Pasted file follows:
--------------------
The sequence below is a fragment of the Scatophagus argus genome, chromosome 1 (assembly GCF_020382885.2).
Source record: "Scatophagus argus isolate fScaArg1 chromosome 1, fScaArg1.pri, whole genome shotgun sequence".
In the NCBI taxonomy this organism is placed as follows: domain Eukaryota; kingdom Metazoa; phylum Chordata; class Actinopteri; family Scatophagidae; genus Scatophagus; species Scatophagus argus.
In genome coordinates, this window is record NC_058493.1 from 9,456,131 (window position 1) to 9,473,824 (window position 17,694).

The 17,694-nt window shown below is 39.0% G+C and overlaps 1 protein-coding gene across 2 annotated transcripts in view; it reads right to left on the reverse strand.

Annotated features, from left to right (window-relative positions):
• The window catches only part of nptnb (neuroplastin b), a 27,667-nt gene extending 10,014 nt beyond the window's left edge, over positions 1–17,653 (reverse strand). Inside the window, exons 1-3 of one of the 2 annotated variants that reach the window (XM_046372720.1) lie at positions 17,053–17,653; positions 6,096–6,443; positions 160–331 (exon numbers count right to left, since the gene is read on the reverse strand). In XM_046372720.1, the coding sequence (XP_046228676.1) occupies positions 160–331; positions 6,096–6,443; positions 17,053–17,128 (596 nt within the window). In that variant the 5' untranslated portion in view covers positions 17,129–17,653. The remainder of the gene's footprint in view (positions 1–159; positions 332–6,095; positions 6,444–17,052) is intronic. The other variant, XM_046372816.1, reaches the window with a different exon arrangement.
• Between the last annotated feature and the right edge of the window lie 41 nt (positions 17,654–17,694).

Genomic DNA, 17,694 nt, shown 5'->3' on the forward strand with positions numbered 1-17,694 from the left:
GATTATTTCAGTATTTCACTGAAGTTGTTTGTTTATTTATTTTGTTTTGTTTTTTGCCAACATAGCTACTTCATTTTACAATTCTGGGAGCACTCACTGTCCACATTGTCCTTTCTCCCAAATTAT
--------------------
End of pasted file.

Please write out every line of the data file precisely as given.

The sequence below is a fragment of the Scatophagus argus genome, chromosome 1 (assembly GCF_020382885.2).
Source record: "Scatophagus argus isolate fScaArg1 chromosome 1, fScaArg1.pri, whole genome shotgun sequence".
In the NCBI taxonomy this organism is placed as follows: domain Eukaryota; kingdom Metazoa; phylum Chordata; class Actinopteri; family Scatophagidae; genus Scatophagus; species Scatophagus argus.
In genome coordinates, this window is record NC_058493.1 from 9,456,131 (window position 1) to 9,473,824 (window position 17,694).

The 17,694-nt window shown below is 39.0% G+C and overlaps 1 protein-coding gene across 2 annotated transcripts in view; it reads right to left on the reverse strand.

Annotated features, from left to right (window-relative positions):
• The window catches only part of nptnb (neuroplastin b), a 27,667-nt gene extending 10,014 nt beyond the window's left edge, over positions 1–17,653 (reverse strand). Inside the window, exons 1-3 of one of the 2 annotated variants that reach the window (XM_046372720.1) lie at positions 17,053–17,653; positions 6,096–6,443; positions 160–331 (exon numbers count right to left, since the gene is read on the reverse strand). In XM_046372720.1, the coding sequence (XP_046228676.1) occupies positions 160–331; positions 6,096–6,443; positions 17,053–17,128 (596 nt within the window). In that variant the 5' untranslated portion in view covers positions 17,129–17,653. The remainder of the gene's footprint in view (positions 1–159; positions 332–6,095; positions 6,444–17,052) is intronic. The other variant, XM_046372816.1, reaches the window with a different exon arrangement.
• Between the last annotated feature and the right edge of the window lie 41 nt (positions 17,654–17,694).

Genomic DNA, 17,694 nt, shown 5'->3' on the forward strand with positions numbered 1-17,694 from the left:
GATTATTTCAGTATTTCACTGAAGTTGTTTGTTTATTTATTTTGTTTTGTTTTTTGCCAACATAGCTACTTCATTTTACAATTCTGGGAGCACTCACTGTCCACATTGTCCTTTCTCCCAAATTAT